Construction is ongoing at 301 G Street SW (map) for an eight-story, 330-unit apartment building. The building will have a pool deck, fitness center, and library, and the unit mix will include 20 garden-style duplexes. Urban Investment Partners is the developer and WDG Architecture and Lee and Associates are the designers. The project is expected to deliver in February 2021.
The DC Housing Authority (DCHA) is moving forward on a Section 18 demolition-and-disposition application to redevelop the 493-unit Greenleaf Gardens public housing community. Greenleaf spans 15 acres from First to Third Streets between Eye and N Streets (map); the redevelopment is envisioned to eventually deliver over 1,800 mixed-income units.
DCHA released a request for proposals last April for a co-developer; the project is expected to include non-profit service providers, and one-for-one replacement units and a build-first approach for the existing households. DCHA anticipates selecting a development team out of four finalists this fall; the development is expected to require six phases over 15 years, and the first phase is expected to include 150 replacement units.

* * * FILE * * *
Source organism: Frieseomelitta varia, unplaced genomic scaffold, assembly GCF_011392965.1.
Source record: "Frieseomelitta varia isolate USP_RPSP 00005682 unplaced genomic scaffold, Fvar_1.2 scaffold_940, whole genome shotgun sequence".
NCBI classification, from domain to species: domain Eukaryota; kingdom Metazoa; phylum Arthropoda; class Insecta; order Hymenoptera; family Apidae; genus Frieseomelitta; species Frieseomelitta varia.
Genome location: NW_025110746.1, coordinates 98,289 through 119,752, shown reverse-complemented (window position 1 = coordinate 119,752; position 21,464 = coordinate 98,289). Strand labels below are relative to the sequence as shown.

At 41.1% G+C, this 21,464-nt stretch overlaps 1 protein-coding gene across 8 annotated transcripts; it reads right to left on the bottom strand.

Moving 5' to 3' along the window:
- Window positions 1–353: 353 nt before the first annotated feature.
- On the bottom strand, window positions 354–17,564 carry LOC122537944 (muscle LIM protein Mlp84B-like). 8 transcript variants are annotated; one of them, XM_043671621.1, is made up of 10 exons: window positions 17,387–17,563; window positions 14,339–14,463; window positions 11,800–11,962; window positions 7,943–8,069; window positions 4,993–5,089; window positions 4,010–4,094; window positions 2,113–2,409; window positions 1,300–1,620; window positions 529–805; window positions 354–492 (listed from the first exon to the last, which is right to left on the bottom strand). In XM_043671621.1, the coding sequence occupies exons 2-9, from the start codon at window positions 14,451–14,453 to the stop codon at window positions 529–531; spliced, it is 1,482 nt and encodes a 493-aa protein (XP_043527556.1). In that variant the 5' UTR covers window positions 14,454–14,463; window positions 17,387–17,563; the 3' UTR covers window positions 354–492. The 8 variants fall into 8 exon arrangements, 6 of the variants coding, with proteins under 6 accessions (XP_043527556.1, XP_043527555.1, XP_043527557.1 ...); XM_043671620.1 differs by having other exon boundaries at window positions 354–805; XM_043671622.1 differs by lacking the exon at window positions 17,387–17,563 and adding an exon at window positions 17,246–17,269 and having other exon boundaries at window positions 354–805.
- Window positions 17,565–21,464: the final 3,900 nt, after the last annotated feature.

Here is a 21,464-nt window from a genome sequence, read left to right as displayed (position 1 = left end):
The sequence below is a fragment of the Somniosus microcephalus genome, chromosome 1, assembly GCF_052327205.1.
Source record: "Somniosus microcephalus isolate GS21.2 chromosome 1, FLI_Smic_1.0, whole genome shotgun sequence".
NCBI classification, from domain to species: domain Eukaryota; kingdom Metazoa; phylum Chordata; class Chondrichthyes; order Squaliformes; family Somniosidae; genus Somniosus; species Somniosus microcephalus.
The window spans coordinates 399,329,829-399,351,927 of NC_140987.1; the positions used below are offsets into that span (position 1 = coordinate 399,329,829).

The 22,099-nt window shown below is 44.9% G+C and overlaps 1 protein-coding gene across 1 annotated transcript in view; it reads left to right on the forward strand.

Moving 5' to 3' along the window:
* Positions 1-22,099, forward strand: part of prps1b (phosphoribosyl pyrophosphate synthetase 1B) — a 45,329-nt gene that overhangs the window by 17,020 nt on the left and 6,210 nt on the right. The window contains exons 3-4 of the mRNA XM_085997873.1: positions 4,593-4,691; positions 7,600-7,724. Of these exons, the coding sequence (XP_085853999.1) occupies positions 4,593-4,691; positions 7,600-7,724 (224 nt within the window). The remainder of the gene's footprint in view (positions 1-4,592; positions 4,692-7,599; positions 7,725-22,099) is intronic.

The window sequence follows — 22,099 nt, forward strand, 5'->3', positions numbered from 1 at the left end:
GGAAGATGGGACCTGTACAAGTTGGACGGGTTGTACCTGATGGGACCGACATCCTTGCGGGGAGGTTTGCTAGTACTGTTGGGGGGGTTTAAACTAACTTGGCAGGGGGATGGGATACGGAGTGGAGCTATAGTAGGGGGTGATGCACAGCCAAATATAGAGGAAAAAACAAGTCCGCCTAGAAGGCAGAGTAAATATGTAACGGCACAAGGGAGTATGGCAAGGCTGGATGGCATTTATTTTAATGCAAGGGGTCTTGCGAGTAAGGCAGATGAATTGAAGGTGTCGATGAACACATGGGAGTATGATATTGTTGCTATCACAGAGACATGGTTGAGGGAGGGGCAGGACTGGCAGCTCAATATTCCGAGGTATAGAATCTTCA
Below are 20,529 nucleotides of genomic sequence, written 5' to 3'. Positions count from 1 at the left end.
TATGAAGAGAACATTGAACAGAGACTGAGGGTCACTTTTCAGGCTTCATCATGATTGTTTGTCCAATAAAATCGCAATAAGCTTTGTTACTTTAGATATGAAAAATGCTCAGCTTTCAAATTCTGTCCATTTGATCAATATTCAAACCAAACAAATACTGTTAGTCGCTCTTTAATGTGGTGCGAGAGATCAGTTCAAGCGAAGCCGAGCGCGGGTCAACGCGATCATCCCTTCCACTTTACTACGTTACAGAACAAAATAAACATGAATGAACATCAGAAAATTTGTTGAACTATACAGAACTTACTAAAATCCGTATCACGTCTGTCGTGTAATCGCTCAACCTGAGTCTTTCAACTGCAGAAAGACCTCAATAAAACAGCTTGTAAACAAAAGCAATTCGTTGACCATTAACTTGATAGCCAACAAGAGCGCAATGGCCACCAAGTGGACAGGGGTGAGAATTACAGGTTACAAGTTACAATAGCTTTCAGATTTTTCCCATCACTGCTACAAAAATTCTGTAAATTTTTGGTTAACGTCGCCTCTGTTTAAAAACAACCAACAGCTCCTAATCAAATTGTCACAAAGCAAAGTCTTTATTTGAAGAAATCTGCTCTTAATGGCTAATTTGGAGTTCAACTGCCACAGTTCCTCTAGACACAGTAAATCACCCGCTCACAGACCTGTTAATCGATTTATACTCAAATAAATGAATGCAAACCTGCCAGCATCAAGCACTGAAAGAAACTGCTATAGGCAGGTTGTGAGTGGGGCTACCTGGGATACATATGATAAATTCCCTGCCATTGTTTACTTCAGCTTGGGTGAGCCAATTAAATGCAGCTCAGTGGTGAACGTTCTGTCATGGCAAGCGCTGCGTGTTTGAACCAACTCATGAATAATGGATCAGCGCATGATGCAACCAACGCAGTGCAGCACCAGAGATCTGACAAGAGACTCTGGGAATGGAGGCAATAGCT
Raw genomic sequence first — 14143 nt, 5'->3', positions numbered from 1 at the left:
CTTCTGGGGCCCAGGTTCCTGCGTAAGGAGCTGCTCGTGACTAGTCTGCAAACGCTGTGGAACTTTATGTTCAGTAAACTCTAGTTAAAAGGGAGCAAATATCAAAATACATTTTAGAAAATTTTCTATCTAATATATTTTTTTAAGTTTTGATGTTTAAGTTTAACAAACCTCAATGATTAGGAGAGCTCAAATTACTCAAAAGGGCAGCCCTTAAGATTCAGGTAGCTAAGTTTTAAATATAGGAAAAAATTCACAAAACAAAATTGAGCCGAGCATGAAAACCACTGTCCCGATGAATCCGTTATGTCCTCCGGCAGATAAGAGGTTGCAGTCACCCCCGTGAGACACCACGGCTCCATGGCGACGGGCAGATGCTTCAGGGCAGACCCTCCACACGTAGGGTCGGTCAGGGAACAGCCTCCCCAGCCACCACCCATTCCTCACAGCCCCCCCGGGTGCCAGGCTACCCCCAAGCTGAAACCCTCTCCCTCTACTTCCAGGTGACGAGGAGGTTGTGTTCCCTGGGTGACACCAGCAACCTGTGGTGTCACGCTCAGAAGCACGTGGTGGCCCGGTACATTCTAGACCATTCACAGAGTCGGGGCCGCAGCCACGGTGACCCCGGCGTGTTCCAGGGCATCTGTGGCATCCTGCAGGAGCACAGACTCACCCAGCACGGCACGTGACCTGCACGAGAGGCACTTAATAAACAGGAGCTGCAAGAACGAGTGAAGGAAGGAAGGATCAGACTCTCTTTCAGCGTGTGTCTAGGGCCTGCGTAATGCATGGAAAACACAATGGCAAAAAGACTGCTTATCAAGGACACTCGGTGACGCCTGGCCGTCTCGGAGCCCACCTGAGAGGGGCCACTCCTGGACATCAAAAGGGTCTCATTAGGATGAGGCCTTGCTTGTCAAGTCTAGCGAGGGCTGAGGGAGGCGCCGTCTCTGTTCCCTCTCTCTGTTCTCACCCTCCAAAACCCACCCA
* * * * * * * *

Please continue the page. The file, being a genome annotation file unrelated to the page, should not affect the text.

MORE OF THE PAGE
One build-first site proposed as part of the Greenleaf Gardens RFP would be on one of the remaining Waterfront Station sites. A PUD was approved nearly two years ago to deliver roughly 598 residential units, 32,456 square feet of office space, 40,172 square feet of ground-floor retail, and a 6,000 square-foot community center at 425 M Street SW (map) and 375 M Street SW (map). At least eight percent of the residential square footage, plus an additional three-bedroom unit, will be affordable for households earning up to 60% MFI.
However, an appeal was filed in February 2019 and the public is still awaiting a decision on that case. Brookfield Properties is the lead developer and Perkins Eastman is the architect.
The development slated for another Waterfront Station parcel around the corner just landed some HPTF financing earlier this summer. Located at 1000 4th Street SW (map), the planned 11-story building will deliver 456 apartments above a 1,200 square-foot diner, a 9,000 square-foot black box theater, an AppleTree Early Learning pre-K, and 220 below-grade parking spaces. 137 of the residential units will be affordable to households earning up to 50% AMI.